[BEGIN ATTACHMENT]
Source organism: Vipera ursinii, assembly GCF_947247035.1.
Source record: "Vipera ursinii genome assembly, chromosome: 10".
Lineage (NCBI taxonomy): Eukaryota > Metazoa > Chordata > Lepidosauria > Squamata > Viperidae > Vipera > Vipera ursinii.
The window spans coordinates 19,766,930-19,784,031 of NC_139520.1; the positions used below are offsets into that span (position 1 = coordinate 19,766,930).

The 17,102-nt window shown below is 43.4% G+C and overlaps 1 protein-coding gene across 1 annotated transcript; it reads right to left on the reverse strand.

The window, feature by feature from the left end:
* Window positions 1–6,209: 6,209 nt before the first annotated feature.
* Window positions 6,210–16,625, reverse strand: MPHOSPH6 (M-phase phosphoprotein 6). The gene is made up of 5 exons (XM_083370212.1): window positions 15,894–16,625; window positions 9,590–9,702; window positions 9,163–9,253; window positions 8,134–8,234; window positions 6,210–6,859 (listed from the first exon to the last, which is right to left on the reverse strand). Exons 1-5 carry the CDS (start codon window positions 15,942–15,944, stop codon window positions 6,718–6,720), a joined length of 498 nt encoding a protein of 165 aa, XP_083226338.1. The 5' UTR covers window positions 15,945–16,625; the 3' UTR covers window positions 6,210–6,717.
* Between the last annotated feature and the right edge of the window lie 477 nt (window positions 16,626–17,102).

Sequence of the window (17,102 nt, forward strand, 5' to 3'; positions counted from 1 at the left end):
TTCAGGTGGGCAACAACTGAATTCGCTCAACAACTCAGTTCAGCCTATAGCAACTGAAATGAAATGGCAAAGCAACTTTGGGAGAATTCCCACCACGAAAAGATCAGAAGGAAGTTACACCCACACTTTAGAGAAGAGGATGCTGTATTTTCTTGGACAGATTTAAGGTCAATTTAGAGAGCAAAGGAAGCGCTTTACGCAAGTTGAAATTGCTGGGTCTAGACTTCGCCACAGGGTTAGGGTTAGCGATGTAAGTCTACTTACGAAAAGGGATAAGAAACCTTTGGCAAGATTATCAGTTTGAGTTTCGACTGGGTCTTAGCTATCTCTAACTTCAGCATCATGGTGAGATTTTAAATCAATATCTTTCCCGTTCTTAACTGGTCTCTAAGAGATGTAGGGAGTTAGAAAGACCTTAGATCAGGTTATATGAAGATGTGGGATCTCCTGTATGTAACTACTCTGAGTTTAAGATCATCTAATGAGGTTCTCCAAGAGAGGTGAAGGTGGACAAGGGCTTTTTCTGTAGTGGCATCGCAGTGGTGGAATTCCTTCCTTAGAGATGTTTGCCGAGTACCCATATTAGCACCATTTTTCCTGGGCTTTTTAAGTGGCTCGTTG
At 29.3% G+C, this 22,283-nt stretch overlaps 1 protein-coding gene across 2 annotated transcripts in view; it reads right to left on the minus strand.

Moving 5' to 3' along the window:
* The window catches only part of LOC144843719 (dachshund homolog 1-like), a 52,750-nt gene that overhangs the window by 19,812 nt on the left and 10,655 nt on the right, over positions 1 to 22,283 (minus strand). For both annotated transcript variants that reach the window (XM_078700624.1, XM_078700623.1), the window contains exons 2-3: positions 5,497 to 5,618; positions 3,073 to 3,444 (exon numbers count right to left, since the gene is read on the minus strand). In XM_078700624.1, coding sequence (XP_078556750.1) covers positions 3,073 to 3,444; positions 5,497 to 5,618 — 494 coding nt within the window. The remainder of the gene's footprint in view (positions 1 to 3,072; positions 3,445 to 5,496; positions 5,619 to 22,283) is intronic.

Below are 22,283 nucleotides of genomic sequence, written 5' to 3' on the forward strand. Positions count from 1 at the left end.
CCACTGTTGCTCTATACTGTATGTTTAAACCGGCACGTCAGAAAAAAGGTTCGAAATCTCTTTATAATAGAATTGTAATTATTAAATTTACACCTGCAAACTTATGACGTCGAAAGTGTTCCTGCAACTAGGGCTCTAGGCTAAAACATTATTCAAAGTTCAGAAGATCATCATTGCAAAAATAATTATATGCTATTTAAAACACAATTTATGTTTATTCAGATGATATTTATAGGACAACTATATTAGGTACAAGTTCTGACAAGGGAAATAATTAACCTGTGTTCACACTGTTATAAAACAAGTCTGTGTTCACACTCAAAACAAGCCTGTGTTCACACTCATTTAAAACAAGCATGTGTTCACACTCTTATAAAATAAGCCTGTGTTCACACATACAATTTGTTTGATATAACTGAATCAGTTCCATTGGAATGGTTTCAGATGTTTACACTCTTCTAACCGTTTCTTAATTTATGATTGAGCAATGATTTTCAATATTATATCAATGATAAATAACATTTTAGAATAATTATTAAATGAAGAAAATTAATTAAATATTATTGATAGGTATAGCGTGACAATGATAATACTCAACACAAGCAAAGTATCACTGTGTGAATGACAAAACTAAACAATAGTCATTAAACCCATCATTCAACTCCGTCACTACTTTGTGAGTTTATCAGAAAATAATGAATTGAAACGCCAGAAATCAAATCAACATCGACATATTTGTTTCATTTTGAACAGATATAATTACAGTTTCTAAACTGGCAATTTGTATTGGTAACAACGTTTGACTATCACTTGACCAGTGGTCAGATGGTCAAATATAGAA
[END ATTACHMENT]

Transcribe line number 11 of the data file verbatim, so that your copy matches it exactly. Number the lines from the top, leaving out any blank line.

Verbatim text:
TTCAGGTGGGCAACAACTGAATTCGCTCAACAACTCAGTTCAGCCTATAGCAACTGAAATGAAATGGCAAAGCAACTTTGGGAGAATTCCCACCACGAAAAGATCAGAAGGAAGTTACACCCACACTTTAGAGAAGAGGATGCTGTATTTTCTTGGACAGATTTAAGGTCAATTTAGAGAGCAAAGGAAGCGCTTTACGCAAGTTGAAATTGCTGGGTCTAGACTTCGCCACAGGGTTAGGGTTAGCGATGTAAGTCTACTTACGAAAAGGGATAAGAAACCTTTGGCAAGATTATCAGTTTGAGTTTCGACTGGGTCTTAGCTATCTCTAACTTCAGCATCATGGTGAGATTTTAAATCAATATCTTTCCCGTTCTTAACTGGTCTCTAAGAGATGTAGGGAGTTAGAAAGACCTTAGATCAGGTTATATGAAGATGTGGGATCTCCTGTATGTAACTACTCTGAGTTTAAGATCATCTAATGAGGTTCTCCAAGAGAGGTGAAGGTGGACAAGGGCTTTTTCTGTAGTGGCATCGCAGTGGTGGAATTCCTTCCTTAGAGATGTTTGCCGAGTACCCATATTAGCACCATTTTTCCTGGGCTTTTTAAGTGGCTCGTTG